My time in Japan has been characterized by a wide variety of experience in culture and learning. Since my last post, I have traveled to many places that have unique qualities not only within Japan, but also to the world. Of these visits, many of my favorites, naturally, have been the gardens. I began to compare garden features here with those of the gardens I was able to see in England. I see sharp contrast between gardens here and there, but some principles underlie them both.
First, it’s fall color season in Japan, so here are some photos of the autumn display:
An obvious difference, but one I did not notice at first, is in the usability of space within the garden. In England, gardens often encouraged people to use the places as originally intended. Playing, picnicking, and general activity were welcomed in the open spaces. This made for an active feel with noise and interaction during the peak times of the day. In most Japanese gardens, open areas are preserved for viewing only, with visitors being kindly asked to remain on the paths. Now, some of this deals with the fragility of the landscapes along with the massive amounts of visitors that frequent Japanese gardens, but it also speaks to the meaning of gardens in each culture. English gardens felt like a grand outing: a place to escape to nature with the family for the day. Japanese gardens have more of an inward, quiet feel. Each person interpreting the garden with their own set of feelings. There are gains and losses with each philosophy and viewing the contrast is quite thought provoking.
As a side note, I feel US gardens fall somewhere in between, with the English active mentality, but also the feel that you should stick to the paths. Quite frankly it amazed me to see how many grass paths were maintained in the UK!
There are many parallels between England and Japan in garden design, but more so I have been reflecting on characteristics of gardens. However, one design feature that I have found valued in each is the concept of a borrowed landscape. Gardens are beautiful within their boundaries, but the view beyond can change the spirit of the place. In England, borders often framed rolling sheep pastures or distant villages. Here in Japan, mountainscapes are utilized in the same way, providing a green backdrop that makes the garden feel far from civilization. Regardless, utilizing untouched nature to enhance the beauty of a designed garden is a smart concept that established itself in both countries long before idea sharing between the two.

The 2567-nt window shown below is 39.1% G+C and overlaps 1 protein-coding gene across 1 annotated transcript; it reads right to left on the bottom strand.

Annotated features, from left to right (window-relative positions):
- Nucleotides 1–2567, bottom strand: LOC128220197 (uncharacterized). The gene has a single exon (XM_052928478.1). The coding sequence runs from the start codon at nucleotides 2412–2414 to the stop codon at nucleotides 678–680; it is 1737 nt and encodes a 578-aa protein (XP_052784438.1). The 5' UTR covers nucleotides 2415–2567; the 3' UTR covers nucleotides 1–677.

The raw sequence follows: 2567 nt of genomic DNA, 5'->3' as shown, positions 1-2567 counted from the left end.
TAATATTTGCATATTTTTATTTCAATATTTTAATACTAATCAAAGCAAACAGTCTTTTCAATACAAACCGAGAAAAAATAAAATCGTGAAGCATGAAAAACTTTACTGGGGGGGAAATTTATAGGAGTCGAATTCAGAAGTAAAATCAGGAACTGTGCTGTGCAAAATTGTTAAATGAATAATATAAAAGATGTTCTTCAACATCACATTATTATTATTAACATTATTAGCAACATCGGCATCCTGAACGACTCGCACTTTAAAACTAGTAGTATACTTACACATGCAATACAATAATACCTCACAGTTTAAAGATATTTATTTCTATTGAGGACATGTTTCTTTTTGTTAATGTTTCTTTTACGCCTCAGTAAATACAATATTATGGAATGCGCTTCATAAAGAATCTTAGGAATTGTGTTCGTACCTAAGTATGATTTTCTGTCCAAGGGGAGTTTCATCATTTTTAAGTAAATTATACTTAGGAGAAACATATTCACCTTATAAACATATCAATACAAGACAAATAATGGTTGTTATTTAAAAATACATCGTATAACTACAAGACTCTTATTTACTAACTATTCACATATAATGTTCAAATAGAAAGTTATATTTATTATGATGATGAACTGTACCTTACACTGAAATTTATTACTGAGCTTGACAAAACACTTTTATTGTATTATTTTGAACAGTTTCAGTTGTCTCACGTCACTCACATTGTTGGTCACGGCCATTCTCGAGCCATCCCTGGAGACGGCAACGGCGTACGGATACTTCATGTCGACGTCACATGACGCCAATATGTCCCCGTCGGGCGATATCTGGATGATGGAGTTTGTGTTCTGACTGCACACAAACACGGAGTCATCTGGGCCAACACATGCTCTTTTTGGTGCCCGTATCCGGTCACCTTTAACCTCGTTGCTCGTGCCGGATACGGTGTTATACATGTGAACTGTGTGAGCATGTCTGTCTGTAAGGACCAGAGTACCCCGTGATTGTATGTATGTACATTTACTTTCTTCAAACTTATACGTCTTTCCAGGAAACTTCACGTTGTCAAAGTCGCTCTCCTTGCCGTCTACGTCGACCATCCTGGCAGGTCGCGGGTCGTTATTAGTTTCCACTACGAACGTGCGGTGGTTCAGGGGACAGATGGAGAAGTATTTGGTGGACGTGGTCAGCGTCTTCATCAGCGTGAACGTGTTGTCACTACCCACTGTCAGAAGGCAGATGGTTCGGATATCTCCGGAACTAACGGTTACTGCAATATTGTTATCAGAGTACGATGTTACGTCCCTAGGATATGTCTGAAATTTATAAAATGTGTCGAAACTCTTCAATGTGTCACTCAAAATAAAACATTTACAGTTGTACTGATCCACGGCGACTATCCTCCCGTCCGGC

Learning characterizes my travel, but culture is what truly shapes my experience on the TRIAD. Life in Japan is a sharp contrast between life in England. In just the same way, culture shaped historical gardens in Japan and England in very different ways. Horticulture in England went through several design periods, which make it difficult to generalize, but a theme of lushness and opulence held true for the most part. Sometimes that was in plantings, sometimes in the sheer size of the place, and sometimes how the manor home was framed. Regardless, lavishness was a symbol of wealth, which was a symbol of power. In Japan, the opposite has and continues to hold true. Gardens are incredibly complex from a design standpoint, but they are by no means lavish. Each detail is intentionally created, but the garden as a whole is unpretentious. Flowers are used sparingly and the plant palate is often modest.
There are many more comparisons to be made between the gardens of Englapan, but for the sake of keeping my post manageable, I will leave it at those. With 40 days remaining in my journey abroad, I am eager to continue exploring new perspectives.
P.S.: Tomorrow the Christmas installation at Kiseki no Hoshi begins and I couldn’t be more enthusiastic about that!!